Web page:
All students (and some faculty) should be forced to watch it in full.

Friday, October 14, 2016

Recommendations needed on software to correct English grammar

A necessary ingredient to surviving and possibly prospering in science is the ability to write clearly in English. Yet many students are not native English speakers and some have had poor education and training. For some, it is even difficult to write basic sentences without grammar and spelling mistakes.

This is a serious issue for both students and advisors.
Unfortunately, what happens too often is that advisors spend too much time correcting the English in drafts of papers and thesis chapters rather than focusing on the scientific content.
Even, worse lazy or over-committed advisors don't do the corrections and referees, examiners, or editors are left with the problem.

Advisors, co-authors, and examiners can get quite irritated in the process.
Students need to realise they are really hurting themselves in not addressing this issue.

Is there a solution?
I try to encourage students and postdocs to pair up and read each other's drafts. However, this is not really quid pro quo (i.e. a fair transaction) if one is a much stronger English writer than another.

A colleague recently told me about a solution he found worked very well. His institution bought the Grammarly software for a graduate student, who was excellent in science but poor in English.  Before giving any document to the advisor the student had to run it through the software. This not only finds spelling and grammatical errors but suggests alternatives and gives the reasons for the error.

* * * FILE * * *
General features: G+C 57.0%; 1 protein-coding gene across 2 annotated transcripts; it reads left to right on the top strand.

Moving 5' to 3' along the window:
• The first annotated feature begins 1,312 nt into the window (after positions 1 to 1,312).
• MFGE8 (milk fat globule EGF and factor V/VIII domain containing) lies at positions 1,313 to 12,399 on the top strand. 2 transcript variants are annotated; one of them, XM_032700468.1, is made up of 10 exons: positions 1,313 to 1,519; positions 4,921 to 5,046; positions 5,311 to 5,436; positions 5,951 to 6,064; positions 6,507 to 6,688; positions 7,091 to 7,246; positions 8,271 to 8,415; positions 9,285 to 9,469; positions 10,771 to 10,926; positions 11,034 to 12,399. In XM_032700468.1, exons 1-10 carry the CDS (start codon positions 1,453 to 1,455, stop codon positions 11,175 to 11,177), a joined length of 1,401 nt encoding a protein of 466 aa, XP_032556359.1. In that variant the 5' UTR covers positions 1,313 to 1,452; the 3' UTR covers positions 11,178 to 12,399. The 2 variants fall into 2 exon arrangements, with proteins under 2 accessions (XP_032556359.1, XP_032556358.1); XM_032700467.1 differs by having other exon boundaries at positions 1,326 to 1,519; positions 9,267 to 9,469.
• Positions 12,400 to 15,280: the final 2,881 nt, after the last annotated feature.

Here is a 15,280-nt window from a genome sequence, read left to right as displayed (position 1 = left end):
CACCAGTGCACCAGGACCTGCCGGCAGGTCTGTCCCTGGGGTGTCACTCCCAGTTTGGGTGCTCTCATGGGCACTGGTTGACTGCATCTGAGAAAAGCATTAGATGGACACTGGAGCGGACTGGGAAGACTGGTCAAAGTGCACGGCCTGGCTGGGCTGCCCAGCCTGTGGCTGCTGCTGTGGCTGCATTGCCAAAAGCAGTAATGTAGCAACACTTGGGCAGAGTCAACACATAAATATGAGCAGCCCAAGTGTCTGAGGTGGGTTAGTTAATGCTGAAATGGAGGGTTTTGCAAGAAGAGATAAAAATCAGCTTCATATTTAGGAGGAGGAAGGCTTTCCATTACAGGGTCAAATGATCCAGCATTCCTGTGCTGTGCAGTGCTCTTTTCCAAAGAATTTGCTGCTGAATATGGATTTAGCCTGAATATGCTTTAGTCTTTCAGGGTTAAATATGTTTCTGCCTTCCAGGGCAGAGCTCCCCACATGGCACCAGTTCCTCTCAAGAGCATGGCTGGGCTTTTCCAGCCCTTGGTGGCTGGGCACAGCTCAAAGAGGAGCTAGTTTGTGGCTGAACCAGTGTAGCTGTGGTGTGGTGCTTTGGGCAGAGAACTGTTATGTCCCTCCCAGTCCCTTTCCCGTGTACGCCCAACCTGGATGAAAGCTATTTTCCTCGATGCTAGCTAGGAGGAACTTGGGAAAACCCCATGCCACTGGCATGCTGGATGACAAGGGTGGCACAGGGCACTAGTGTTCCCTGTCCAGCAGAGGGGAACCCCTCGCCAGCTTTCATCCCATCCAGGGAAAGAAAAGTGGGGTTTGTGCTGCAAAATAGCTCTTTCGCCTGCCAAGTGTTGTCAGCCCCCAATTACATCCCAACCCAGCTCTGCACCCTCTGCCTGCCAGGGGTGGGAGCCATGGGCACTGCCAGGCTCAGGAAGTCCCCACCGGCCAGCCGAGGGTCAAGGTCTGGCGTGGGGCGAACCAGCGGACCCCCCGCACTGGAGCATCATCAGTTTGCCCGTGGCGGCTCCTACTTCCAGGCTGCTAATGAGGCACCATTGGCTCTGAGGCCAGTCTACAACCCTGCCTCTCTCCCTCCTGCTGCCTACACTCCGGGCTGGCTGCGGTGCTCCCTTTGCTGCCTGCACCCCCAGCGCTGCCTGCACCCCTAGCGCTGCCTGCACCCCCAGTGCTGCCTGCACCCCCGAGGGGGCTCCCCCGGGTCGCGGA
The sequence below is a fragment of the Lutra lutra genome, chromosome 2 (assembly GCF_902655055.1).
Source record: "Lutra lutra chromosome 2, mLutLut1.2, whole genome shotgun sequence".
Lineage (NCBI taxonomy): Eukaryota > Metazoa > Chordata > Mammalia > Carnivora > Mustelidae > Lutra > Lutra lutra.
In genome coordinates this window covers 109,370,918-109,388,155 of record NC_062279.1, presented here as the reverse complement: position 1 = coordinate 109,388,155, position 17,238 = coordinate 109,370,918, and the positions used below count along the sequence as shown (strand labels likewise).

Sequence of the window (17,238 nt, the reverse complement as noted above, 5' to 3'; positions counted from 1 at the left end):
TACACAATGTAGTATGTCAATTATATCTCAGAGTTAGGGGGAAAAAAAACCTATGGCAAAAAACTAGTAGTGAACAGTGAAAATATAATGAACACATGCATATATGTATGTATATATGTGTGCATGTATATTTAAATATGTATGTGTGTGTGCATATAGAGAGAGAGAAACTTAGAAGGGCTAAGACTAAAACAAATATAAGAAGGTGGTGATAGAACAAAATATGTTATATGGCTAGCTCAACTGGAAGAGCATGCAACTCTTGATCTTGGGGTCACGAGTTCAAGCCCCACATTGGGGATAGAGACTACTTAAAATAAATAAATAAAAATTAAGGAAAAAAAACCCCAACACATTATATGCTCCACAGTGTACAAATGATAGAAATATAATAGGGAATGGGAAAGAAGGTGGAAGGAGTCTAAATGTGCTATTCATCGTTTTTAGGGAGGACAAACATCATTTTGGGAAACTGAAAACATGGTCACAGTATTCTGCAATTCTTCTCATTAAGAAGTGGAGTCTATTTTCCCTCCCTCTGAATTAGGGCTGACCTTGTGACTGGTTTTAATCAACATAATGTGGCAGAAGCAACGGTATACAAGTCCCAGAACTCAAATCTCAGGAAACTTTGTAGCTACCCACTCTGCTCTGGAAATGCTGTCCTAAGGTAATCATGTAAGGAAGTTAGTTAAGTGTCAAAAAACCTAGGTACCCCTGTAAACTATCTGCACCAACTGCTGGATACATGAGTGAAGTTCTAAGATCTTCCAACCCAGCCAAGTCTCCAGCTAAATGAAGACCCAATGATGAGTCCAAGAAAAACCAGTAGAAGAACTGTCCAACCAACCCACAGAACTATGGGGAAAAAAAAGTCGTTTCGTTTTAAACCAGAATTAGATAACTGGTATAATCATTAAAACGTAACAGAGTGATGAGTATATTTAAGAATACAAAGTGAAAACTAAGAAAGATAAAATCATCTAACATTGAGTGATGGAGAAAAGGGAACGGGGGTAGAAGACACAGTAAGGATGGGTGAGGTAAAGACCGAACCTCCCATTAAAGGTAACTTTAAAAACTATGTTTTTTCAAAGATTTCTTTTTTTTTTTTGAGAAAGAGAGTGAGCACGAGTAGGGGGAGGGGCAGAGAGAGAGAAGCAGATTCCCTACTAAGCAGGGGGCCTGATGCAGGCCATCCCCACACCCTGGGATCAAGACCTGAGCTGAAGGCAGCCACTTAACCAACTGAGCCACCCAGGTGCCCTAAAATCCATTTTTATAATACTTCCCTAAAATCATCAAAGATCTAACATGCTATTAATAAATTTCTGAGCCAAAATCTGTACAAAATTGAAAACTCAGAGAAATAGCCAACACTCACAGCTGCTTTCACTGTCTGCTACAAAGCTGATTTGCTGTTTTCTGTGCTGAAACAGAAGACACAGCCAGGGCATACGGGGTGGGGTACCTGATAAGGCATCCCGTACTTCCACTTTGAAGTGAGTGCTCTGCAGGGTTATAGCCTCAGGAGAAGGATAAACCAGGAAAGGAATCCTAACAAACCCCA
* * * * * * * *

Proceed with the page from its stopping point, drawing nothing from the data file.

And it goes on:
Thus, it not only corrects the errors but trains the students. It does work. The student can now write better even without the software.

There is a free version of the software that has limited capability. The premium version costs US$140 per year. You can buy just 3 months for US$60.

I downloaded the free version to test it. It found a few minor mistakes in this blog post! I also tested it on a student essay and a weekly report. It found some errors, missed a few, and pointed out that there were several errors that could be corrected with the premium version (very clever marketing!).

Does anyone else have experience with this software, either themselves or getting their students or postdocs to use it?

Unless they are at a poor institution in the Majority world I think faculty need to bite tell students they need to buy the software.
If students are serious about getting a Ph.D with less stress and keeping their advisor on good terms they should buy it.
In the grander scheme of things this is a small amount of money.

I welcome recomnendations on alternatives.

On the lighter side do a Google image search on "funny English signs"

Wednesday, October 12, 2016

A quantum dimension to the Kosterlitz-Thouless transition

In my previous post about the 2016 Nobel Prize in Physics I stated that the Kosterlitz-Thouless transition was a classical phase transition (involving topological objects = vortices), in contrast to the quantum phase transitions associated with topological phases of matter.

However, on reflection I realised that it should not be overlooked that there is something distinctly quantum about the KT transition. In a two-dimensional superfluid it involves the binding of pairs of vortices and anti-vortices. These each have a quantum of circulation (+/-h/m where h is Planck's constant and m is the particle mass).

At the KT transition temperature Tc there is a finite jump in the superfluid density rho. The value just below Tc is related to Tc by

Note that Planck's constant appears in this equation.
In a classical world (h=0), Tc would be zero and there would be no KT transition!

This universal relation was derived by Nelson and Kosterlitz in 1977

The figure below contains a range of experimental data testing this relation.

Friday, October 7, 2016

Faculty job candidates need to know and articulate the big picture

Are there any necessary or sufficient conditions for getting a faculty position?
Previously, I suggested that a key element is actually dumb luck: being in the right place at the right time. But that is not my focus here.

Twenty years ago when I was struggling to find a faculty job the mythology was that you had to have at least two PRLs and get an invited talk at an APS March Meeting. And doing a postdoc at certain places (e.g. ITP Santa Barbara) would help...